Values and Beliefs in the War
During the years of the War, America had took a turn in its values, beliefs, and the culture in the states. The economy of the states had taken a turn. America had spent over $168 billion during the war which led to an increasingly unfavorable balance of trade, it then contributed to an international monetary crisis and threat to the U.S. gold reserves. The threat was seen as convincing evidence that America could no longer afford the war. Not only did the economy take a turn, but there was a series of policy changes that needed to be made almost immediately. The conflict led Congress to end the military draft and replace it with an all-volunteer army. Congress also lowered the voting age to 18.
American Army used a variety of different tactics in hopes to overtake the Vietnamese Army and their battle tactics. However, in hopes of doing this, the Vietnamese had successfully created more realistic war tactics. Their tactics included Guerrilla Warfare, more advanced weaponry compared to ours, Punji traps, and an underground tunnel system. Our tactics included Operation Rolling Thunder, B-52 bombers, Naplam, Anti-Personnel Bombs, and Agent Orange and Blue. Operation Rolling Thunder was a tactic that involved extensive daily bombing on Northern Vietnam. The American military used this as a plan to destroy the North Vietnamese Economy. The B-52 bombers were used as they could be flown at heights that people couldn't see or hear them from. This allowed the American military to secretly drop bombs upon the Vietnamese military. Napalm was a combination of petrol and chemical thickener that produced a sticky gel that attached to the skin. This combination would burn through skin, muscle, and bone which would then create 5th degree burns. The majority of victims hit with Napalm would almost instantly die. Anti-Personnel Bombs were used as more of a maim rather than a killing agent. The bombs would explode, spewing thousands of pellets and needles on the land below. The bombs could also scatter napalm instead of pellets and needles. The cluster/anti-personnel bombs were highly effective against personnel, defensive positions, and tanks. Agent Orange and Blue was a method that sprayed chemicals on NLF hiding places and crops. It destroyed trees, but also created chromosomal damage on people.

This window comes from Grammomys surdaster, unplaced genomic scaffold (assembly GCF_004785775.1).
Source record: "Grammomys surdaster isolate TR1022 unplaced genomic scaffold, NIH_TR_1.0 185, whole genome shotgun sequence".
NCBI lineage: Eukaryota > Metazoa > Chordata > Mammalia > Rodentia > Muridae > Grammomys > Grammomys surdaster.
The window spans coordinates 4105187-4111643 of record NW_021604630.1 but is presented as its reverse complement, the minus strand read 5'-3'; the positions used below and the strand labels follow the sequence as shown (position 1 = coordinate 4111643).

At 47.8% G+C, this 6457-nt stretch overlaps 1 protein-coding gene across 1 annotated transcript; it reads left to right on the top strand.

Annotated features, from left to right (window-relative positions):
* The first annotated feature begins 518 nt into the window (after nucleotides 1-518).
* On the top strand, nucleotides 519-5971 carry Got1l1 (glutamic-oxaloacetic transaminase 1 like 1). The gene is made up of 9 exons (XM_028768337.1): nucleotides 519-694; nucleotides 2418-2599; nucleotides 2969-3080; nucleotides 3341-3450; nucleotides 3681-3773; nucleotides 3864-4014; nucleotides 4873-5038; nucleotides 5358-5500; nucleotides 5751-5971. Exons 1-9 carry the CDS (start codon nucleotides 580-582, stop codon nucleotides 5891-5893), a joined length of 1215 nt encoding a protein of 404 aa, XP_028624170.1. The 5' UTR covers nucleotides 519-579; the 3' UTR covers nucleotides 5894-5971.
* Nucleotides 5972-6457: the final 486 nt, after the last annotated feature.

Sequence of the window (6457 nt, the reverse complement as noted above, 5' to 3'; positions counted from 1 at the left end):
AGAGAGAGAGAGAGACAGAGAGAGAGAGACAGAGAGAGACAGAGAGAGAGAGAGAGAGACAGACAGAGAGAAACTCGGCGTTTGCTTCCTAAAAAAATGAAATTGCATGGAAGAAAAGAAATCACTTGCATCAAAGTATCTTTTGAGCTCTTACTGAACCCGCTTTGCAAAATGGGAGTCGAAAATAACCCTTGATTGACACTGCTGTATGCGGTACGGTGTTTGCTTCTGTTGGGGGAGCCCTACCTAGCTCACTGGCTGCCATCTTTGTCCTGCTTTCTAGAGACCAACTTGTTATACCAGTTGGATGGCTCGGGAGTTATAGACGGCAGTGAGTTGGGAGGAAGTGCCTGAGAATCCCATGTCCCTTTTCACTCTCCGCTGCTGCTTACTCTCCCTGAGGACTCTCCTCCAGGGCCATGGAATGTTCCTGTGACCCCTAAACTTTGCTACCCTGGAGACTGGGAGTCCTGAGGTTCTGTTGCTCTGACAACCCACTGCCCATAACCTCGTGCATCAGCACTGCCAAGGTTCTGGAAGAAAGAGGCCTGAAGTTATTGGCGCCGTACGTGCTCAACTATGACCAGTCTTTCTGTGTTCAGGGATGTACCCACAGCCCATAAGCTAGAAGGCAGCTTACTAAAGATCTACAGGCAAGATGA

During the Vietnamese War, there happened to be quite a lot of changes occurring back in the States. The Civil Rights movement was one of these changes that was taking place. African Americans were being discriminated against for being in the war and being at home. The war heightened the desire for equality between the races. Martin Luther King Jr. spoke out against the war in his many speeches. There were quite a few peace movements that were being made. The young ones were the ones protesting against the war as they were the ones that were being drafted into the war. Opposition to the war turned to street protests in an attempt to turn the US political opinion. Following the war, many veterans that fought during the war returned with severe PTSD and many became homeless as they couldn't get ahold of a job.
The “Baby Boomers” had also created a full-fledged youth culture by that time, a culture based largely on music. So when public sentiment turned against the war, so did popular songs. Shortly after the end, the Vietnam war became a symbol of pop culture that has lasted into today. Many movies, video games, and books were based off of the war and what had occurred during the war.
One of the most common types of American Propaganda during the Vietnam war included War Posters.
The movement against U.S. involvement in the Vietnam War began small–among peace activists and leftist intellectuals on college campuses–but gained national prominence in 1965, after the United States began bombing North Vietnam in earnest. In the fall of 1969, more than 500,000 people marched on Washington to protest U.S. involvement in the Vietnam War. It remains the largest political rally in the nation's history. Anti-war movements such as nationwide demonstrations and marches organized by Students for Democratic Society (SDS) and Furman University Corps of Kazoos (FUCK) attracted huge public support and worldwide attention over the next 3 years, peaking in early 1968 after the Tet Offensive which proved the end of the war was nowhere in sight and remaining influential until the end of the conflict in 1973.